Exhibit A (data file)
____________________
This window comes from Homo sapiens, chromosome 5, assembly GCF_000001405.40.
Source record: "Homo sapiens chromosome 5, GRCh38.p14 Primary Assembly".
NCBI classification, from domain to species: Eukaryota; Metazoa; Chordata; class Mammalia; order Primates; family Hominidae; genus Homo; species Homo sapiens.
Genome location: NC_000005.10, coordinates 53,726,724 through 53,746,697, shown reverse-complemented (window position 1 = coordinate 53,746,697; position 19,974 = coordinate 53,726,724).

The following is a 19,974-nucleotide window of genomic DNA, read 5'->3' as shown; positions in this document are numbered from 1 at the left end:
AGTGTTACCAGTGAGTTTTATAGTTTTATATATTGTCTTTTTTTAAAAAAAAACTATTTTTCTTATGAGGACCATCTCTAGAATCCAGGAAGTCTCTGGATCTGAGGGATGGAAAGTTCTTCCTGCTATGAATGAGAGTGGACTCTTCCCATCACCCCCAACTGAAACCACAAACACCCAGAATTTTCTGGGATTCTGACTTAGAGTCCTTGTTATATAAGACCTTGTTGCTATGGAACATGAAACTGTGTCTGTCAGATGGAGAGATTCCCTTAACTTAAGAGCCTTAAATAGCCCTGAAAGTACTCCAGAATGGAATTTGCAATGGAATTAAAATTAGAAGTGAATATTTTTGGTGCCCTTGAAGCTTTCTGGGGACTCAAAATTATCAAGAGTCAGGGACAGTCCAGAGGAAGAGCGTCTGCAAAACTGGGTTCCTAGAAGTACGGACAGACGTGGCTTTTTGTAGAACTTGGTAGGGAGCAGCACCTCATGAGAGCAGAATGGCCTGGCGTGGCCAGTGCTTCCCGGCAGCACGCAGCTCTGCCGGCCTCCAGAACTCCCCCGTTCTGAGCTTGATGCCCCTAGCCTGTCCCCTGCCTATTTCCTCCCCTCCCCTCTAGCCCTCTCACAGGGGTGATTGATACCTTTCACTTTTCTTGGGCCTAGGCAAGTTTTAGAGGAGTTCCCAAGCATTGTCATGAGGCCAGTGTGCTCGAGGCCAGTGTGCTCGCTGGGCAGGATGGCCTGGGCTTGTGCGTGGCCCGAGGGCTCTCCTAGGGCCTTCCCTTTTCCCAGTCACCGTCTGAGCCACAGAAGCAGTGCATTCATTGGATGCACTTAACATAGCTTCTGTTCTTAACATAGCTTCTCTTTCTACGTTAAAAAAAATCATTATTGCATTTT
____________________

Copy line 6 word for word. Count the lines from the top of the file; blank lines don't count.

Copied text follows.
AGTGTTACCAGTGAGTTTTATAGTTTTATATATTGTCTTTTTTTAAAAAAAAACTATTTTTCTTATGAGGACCATCTCTAGAATCCAGGAAGTCTCTGGATCTGAGGGATGGAAAGTTCTTCCTGCTATGAATGAGAGTGGACTCTTCCCATCACCCCCAACTGAAACCACAAACACCCAGAATTTTCTGGGATTCTGACTTAGAGTCCTTGTTATATAAGACCTTGTTGCTATGGAACATGAAACTGTGTCTGTCAGATGGAGAGATTCCCTTAACTTAAGAGCCTTAAATAGCCCTGAAAGTACTCCAGAATGGAATTTGCAATGGAATTAAAATTAGAAGTGAATATTTTTGGTGCCCTTGAAGCTTTCTGGGGACTCAAAATTATCAAGAGTCAGGGACAGTCCAGAGGAAGAGCGTCTGCAAAACTGGGTTCCTAGAAGTACGGACAGACGTGGCTTTTTGTAGAACTTGGTAGGGAGCAGCACCTCATGAGAGCAGAATGGCCTGGCGTGGCCAGTGCTTCCCGGCAGCACGCAGCTCTGCCGGCCTCCAGAACTCCCCCGTTCTGAGCTTGATGCCCCTAGCCTGTCCCCTGCCTATTTCCTCCCCTCCCCTCTAGCCCTCTCACAGGGGTGATTGATACCTTTCACTTTTCTTGGGCCTAGGCAAGTTTTAGAGGAGTTCCCAAGCATTGTCATGAGGCCAGTGTGCTCGAGGCCAGTGTGCTCGCTGGGCAGGATGGCCTGGGCTTGTGCGTGGCCCGAGGGCTCTCCTAGGGCCTTCCCTTTTCCCAGTCACCGTCTGAGCCACAGAAGCAGTGCATTCATTGGATGCACTTAACATAGCTTCTGTTCTTAACATAGCTTCTCTTTCTACGTTAAAAAAAATCATTATTGCATTTT